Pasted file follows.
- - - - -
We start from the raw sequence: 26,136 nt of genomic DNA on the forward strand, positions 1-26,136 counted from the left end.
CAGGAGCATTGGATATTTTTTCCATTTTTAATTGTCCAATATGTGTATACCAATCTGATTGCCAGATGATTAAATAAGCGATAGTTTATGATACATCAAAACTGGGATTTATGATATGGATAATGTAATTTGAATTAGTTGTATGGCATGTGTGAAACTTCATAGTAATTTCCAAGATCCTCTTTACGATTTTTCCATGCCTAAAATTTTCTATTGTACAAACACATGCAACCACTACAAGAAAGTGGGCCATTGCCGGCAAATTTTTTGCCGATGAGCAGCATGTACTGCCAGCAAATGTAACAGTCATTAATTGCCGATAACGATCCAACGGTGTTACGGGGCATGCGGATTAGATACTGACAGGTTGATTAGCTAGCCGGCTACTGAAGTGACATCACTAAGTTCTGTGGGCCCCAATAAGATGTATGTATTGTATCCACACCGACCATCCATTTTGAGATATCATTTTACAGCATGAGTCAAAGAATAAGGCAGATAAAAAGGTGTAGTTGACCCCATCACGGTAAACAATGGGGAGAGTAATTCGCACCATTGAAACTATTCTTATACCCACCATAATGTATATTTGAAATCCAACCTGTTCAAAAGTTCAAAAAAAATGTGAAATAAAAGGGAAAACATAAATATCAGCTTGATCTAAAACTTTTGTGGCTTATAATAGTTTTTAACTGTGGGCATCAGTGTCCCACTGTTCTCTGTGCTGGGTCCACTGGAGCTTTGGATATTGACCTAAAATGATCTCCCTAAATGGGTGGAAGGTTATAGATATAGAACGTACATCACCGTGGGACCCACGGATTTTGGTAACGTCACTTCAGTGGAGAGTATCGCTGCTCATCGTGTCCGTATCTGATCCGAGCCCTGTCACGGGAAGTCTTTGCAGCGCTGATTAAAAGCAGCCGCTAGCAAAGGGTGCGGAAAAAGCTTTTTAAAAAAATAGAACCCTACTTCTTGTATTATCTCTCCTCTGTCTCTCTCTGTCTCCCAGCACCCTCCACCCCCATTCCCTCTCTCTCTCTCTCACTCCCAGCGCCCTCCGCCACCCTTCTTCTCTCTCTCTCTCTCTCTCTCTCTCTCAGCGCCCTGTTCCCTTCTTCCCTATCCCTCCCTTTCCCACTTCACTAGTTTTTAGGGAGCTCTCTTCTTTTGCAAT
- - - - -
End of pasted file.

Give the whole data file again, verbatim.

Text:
We start from the raw sequence: 26,136 nt of genomic DNA on the forward strand, positions 1-26,136 counted from the left end.
CAGGAGCATTGGATATTTTTTCCATTTTTAATTGTCCAATATGTGTATACCAATCTGATTGCCAGATGATTAAATAAGCGATAGTTTATGATACATCAAAACTGGGATTTATGATATGGATAATGTAATTTGAATTAGTTGTATGGCATGTGTGAAACTTCATAGTAATTTCCAAGATCCTCTTTACGATTTTTCCATGCCTAAAATTTTCTATTGTACAAACACATGCAACCACTACAAGAAAGTGGGCCATTGCCGGCAAATTTTTTGCCGATGAGCAGCATGTACTGCCAGCAAATGTAACAGTCATTAATTGCCGATAACGATCCAACGGTGTTACGGGGCATGCGGATTAGATACTGACAGGTTGATTAGCTAGCCGGCTACTGAAGTGACATCACTAAGTTCTGTGGGCCCCAATAAGATGTATGTATTGTATCCACACCGACCATCCATTTTGAGATATCATTTTACAGCATGAGTCAAAGAATAAGGCAGATAAAAAGGTGTAGTTGACCCCATCACGGTAAACAATGGGGAGAGTAATTCGCACCATTGAAACTATTCTTATACCCACCATAATGTATATTTGAAATCCAACCTGTTCAAAAGTTCAAAAAAAATGTGAAATAAAAGGGAAAACATAAATATCAGCTTGATCTAAAACTTTTGTGGCTTATAATAGTTTTTAACTGTGGGCATCAGTGTCCCACTGTTCTCTGTGCTGGGTCCACTGGAGCTTTGGATATTGACCTAAAATGATCTCCCTAAATGGGTGGAAGGTTATAGATATAGAACGTACATCACCGTGGGACCCACGGATTTTGGTAACGTCACTTCAGTGGAGAGTATCGCTGCTCATCGTGTCCGTATCTGATCCGAGCCCTGTCACGGGAAGTCTTTGCAGCGCTGATTAAAAGCAGCCGCTAGCAAAGGGTGCGGAAAAAGCTTTTTAAAAAAATAGAACCCTACTTCTTGTATTATCTCTCCTCTGTCTCTCTCTGTCTCCCAGCACCCTCCACCCCCATTCCCTCTCTCTCTCTCTCACTCCCAGCGCCCTCCGCCACCCTTCTTCTCTCTCTCTCTCTCTCTCTCTCTCTCAGCGCCCTGTTCCCTTCTTCCCTATCCCTCCCTTTCCCACTTCACTAGTTTTTAGGGAGCTCTCTTCTTTTGCAAT